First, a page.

The immorality of sit-ins, hunger strikes, and other protests

This latest comic is inspired by two anti-business movements in the Sacramento area.  In April, activists petitioned Sacramento’s city council to block a McDonald’s from opening in the midst of what some would term a “food desert.”  This followed on the heels of a January through March sit-in strike that successfully closed the U.C. Davis branch of U.S. Bank.  Both campaigns were driven by a misguided desire to narrow free market choices available to the community.

While these kinds of paternalistic projects are at odds with the values of free choice and personal responsibility, at least the anti-burger campaign was conducted within the limits of the local political process.  But the anti-bank sit-in demonstrates the widespread and reckless abandon with which too many progressive protesters pursue their cause today.

It’s common and commendable to ask if the ends justify the means.  The anti-U.S. Bank campaign is a clear case where neither the ends nor the means are justified.  In blocking physical access to the bank, members of Occupy UCD actively prevented customers and employees from engaging in mutually beneficial commercial transactions.  Such stunts that diminish the legitimate choices of others are a real threat to freedom.

The university administration, perhaps still reeling from November’s pepper-spray incident, was complicit in its failure to remove the blockaders.  Now, U.S Bank is suing the campus for breach of contract because its police did not effectively enforce an ordinance barring people from blocking public spaces.  On top of $2 million+ lost in future rent and revenue sharing, U.C. Davis stands to shed additional dollars fending off the suit.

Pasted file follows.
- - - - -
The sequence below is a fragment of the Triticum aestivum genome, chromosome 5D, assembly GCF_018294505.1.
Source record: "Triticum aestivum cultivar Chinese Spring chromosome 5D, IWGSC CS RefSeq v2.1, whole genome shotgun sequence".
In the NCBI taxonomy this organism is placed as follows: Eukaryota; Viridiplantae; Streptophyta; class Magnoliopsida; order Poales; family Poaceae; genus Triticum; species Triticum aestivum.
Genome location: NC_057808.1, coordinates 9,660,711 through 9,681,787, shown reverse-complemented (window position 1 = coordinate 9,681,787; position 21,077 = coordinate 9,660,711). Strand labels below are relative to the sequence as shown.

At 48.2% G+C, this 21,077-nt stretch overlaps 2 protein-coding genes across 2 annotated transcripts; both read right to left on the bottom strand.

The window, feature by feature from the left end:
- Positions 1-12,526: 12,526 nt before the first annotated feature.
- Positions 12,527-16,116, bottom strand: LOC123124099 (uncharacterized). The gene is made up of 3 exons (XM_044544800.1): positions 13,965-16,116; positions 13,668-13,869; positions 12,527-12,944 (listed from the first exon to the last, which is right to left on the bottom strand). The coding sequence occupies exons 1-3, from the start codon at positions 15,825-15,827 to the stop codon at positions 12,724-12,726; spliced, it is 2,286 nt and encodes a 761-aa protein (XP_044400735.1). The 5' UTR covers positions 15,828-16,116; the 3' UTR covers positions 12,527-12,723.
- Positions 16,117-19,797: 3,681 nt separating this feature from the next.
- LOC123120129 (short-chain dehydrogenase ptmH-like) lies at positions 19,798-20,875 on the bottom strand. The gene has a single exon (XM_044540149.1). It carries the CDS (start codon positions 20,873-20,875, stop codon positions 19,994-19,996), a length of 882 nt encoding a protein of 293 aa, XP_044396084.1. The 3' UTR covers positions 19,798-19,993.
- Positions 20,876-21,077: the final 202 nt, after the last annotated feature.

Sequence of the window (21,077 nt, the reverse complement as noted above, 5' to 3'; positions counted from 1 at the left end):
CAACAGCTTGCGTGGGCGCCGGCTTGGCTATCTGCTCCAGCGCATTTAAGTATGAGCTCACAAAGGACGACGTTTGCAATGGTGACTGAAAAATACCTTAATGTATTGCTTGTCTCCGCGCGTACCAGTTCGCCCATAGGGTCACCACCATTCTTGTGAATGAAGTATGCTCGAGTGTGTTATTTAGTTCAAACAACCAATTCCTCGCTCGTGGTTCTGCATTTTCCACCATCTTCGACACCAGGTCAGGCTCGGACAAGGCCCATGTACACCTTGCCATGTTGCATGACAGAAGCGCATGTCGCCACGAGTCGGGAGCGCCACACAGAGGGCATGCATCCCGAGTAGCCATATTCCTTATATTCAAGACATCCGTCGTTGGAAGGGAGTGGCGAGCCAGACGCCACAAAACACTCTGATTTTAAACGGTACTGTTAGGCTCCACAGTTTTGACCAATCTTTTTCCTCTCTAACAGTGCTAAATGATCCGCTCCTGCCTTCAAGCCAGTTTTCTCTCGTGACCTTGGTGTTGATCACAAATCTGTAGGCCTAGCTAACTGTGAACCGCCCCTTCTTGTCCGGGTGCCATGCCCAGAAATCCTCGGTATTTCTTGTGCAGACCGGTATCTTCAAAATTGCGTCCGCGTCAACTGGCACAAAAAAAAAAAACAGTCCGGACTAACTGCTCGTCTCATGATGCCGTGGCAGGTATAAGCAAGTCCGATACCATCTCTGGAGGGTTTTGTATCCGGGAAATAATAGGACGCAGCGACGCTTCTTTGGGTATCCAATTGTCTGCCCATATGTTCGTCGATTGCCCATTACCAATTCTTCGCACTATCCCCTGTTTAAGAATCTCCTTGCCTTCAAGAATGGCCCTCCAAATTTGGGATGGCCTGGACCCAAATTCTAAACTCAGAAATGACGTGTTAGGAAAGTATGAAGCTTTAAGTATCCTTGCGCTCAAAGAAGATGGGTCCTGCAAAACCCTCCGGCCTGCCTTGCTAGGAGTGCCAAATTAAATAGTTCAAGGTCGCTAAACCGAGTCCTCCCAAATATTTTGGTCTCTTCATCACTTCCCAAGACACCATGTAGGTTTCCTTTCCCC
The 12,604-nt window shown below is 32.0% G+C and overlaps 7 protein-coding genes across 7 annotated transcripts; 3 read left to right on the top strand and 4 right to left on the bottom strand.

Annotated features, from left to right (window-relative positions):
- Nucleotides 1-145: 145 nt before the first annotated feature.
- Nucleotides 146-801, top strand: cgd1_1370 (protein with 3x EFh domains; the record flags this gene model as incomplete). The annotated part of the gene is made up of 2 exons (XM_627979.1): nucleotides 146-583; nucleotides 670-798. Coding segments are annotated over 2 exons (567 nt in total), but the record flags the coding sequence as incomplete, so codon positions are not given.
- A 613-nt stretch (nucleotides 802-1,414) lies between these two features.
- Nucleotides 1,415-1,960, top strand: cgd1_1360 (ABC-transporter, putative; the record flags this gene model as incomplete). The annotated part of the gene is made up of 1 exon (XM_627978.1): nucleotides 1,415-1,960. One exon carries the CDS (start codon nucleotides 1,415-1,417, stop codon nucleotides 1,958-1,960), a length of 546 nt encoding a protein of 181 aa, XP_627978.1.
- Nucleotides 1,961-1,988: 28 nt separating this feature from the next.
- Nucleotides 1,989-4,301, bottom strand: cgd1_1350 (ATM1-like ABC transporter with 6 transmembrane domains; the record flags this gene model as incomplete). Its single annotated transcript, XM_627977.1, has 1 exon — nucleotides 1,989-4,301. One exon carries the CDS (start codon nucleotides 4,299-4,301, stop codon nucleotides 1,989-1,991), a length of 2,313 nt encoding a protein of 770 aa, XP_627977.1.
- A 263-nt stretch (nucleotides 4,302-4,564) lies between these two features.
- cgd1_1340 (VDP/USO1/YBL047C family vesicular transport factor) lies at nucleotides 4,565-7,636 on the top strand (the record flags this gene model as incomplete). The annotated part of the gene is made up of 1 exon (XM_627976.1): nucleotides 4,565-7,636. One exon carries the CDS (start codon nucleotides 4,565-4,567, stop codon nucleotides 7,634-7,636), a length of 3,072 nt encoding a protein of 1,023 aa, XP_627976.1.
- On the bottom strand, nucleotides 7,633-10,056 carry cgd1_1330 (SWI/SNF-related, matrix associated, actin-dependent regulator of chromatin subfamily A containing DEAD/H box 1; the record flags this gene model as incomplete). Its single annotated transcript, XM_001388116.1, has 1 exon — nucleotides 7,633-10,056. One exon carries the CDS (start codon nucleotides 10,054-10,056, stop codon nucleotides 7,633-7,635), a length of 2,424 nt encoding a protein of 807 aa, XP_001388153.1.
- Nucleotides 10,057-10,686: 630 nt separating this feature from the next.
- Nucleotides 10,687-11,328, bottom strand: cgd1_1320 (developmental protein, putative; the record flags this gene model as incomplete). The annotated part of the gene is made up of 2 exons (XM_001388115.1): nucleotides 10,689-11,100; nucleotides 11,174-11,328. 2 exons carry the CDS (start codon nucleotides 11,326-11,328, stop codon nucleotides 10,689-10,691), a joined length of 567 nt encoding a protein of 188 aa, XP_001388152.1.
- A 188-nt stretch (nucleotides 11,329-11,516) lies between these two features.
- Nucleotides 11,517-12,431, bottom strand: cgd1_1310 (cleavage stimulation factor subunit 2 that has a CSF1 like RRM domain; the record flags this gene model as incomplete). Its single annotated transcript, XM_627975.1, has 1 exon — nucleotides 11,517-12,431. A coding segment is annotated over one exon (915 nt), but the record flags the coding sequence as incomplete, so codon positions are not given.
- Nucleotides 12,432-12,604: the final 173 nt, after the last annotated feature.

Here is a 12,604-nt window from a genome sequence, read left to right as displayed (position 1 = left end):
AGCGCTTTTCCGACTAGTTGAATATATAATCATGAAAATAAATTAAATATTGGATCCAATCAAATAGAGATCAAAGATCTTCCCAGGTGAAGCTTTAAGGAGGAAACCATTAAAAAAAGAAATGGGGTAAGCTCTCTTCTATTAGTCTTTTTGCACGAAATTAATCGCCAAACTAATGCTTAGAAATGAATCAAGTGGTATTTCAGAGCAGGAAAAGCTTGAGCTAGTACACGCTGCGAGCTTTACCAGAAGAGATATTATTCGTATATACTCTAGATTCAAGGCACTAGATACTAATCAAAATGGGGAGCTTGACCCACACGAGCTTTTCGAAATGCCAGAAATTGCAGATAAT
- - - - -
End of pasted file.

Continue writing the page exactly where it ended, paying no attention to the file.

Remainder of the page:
By allowing those with gut-felt convictions to run roughshod over the rule of law, the administration betrayed the civil society it claims to honor and cherish.  In an even greater let down, Seattle Mayor Mike McGuinn allowed a large, organized, and anonymous mob of masked “black bloc” protesters to smash  numerous store front windows on May 1.  Among the infamous moments captured was the hypocritical smashing of a Niketown window by a Nike shoe wearer.

The solipsistic morality that drives most protest should give us all more pause than it does.  Besides actions that violate others’ rights of movement or property, there are protests of self-inflicted harm.  Consider the multiple self-immolations that ignited the Arab Spring last year.  Or, look at the not-so-fatal hunger strike.  This act of protest is way overrated.  It’s akin to terrorism in that the protester threatens violence if the target of coercion refuses to grant the demand.  The only difference is that the protester supplies his own body for the violence rather than that of a hapless victim.  Self-sacrifice is warranted for ends like saving children in a burning building, but harming oneself to coerce another is as immoral as harming others.

When protesters stop respecting the rights of others or even the value of their own bodies, civilization takes a step backward.  Rather than romanticize protest, which devolves to a gut appeal, our culture should uphold the truly constructive engagement that arises from our more measured, non-coercive political and economic processes.


The failed citizens

With the exploits of the pepper spray cop, UC Davis is now thrust into the media spotlight.  While everyone is angry at how the administration and its police have treated the students, no one seems to be angry at how society has failed to make them into decent citizens.